The crawler was equipped with a pre-trained machine-learning classifier that detected email and password fields as wall as making access to those fields interceptable. Then the test of 2.8 million pages found on the top 100,000 highest ranking sites in the world, and then found that of those 100k 1,844 websites let trackers exfiltrate email addresses before submission when visited from Europe. That is not such a high percentage, but for the same ratio in America it’s an entirely different story.

When visiting those same websites from the US, there were a full 2,950 sites collecting information before submission and in addition researchers determined 52 websites to be collecting passwords in the same way. It should be mentioned that some of them did make changes and efforts to improve security after being made aware of the research findings and informed that they were leaking.

But the logical next question here is who is receiving the data? We know that website trackers serve to monitor visitor activity, derive data points related to preferences, log interactions, and for each user an ID is created and one that is – supposedly – anonymous. Trackers are used by the sites to give a more personalized online experience to their users, and the value for them is having advertisers serve targeted ads to their visitors with an eye to increasing monetary gains.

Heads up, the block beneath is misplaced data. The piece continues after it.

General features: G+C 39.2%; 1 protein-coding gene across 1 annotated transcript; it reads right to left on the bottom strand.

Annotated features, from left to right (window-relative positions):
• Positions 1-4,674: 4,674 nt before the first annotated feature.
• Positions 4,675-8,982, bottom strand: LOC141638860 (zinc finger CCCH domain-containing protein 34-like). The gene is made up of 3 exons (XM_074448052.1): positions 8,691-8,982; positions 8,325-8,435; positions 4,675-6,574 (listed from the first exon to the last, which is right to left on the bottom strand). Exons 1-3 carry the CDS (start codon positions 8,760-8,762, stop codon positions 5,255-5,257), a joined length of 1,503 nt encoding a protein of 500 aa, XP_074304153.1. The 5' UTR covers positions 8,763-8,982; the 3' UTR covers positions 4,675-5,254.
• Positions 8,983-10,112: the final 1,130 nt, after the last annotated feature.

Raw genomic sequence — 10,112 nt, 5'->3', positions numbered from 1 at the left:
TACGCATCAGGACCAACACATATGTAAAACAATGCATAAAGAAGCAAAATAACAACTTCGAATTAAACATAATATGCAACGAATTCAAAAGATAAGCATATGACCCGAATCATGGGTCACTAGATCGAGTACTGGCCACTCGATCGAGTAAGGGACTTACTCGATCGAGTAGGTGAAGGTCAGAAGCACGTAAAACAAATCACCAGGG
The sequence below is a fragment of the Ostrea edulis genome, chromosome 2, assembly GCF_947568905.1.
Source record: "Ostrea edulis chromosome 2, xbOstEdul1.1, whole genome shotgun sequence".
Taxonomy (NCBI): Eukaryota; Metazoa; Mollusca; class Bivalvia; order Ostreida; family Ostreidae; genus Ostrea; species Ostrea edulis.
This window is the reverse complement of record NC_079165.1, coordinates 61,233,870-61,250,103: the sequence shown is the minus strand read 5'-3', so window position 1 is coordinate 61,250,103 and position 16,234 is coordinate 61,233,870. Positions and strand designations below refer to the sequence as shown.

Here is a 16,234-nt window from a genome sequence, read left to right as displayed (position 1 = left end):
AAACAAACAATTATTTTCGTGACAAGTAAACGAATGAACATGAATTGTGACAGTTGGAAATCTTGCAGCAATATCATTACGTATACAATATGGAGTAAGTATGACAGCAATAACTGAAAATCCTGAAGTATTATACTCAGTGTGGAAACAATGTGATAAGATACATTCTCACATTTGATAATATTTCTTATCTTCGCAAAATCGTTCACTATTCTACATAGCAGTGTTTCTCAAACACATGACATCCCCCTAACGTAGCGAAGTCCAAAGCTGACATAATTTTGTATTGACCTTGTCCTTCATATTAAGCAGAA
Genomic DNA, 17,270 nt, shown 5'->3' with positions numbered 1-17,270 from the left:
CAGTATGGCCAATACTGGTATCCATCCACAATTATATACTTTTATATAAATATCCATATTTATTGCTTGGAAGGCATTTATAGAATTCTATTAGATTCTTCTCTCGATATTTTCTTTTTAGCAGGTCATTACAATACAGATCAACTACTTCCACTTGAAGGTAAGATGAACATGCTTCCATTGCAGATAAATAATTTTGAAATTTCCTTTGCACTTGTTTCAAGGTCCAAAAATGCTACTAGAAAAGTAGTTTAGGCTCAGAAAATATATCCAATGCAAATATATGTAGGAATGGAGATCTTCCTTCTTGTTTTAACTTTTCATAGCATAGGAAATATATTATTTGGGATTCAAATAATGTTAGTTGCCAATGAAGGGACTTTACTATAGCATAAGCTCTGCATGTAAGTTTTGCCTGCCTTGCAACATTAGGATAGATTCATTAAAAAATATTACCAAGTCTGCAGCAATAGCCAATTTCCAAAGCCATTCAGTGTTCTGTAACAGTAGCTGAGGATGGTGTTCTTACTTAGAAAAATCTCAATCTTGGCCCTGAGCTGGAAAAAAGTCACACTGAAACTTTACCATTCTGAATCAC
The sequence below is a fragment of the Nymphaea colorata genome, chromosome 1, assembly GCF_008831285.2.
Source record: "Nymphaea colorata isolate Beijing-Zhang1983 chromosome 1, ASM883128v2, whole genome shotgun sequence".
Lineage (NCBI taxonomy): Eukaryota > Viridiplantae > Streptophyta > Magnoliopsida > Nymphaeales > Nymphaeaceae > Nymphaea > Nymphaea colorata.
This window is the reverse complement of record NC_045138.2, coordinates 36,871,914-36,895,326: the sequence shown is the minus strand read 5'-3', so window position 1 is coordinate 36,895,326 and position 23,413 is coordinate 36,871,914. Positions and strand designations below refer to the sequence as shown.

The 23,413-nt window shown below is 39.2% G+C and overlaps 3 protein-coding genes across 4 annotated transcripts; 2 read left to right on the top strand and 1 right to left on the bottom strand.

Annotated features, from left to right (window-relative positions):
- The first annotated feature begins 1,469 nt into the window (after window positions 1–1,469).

Keystroke Monitoring

The bulk of these 3rd-party trackers are using scripts that monitor for keystrokes when inside a form. When this happens they then save the content, and collect it even before the user has pressed that submit button. The outfall of this then becomes having data entered on forms logged but losing the anonymity of trackers to push up privacy and security risks big time.

There are not a lot of these trackers out there, and most of the ones that are in operation are known by name. 662 sites were found to have LiveRamp’s trackers, 383 had Taboola, and Adobe’s Bizible was running on 191 of them. Further, Verizon was collecting data from 255 sites. All of this is paired with the understanding that the problem stems from a small number of trackers that are prevalent on the web.

So what is a person or organization to do? The consensus is the best way to deal with this problem is to block all 3rd-party trackers using your browser’s internal blocker. A built-in blocker is standard for nearly all web browsers, and it is usually found in the privacy section of the settings menu.

Private email relay services are a smart choice to because they give users the capacity to generate pseudonymous email addresses. In the event someone does get their hands on it, identification won’t be possible. And for those who want to be maximum proactive there is a browser add-on named Leak Inspector and it monitors exfiltration events on any site and provides warnings to users when there is a need for them.

Edge Now Second to Only Chrome as Web Browser of Choice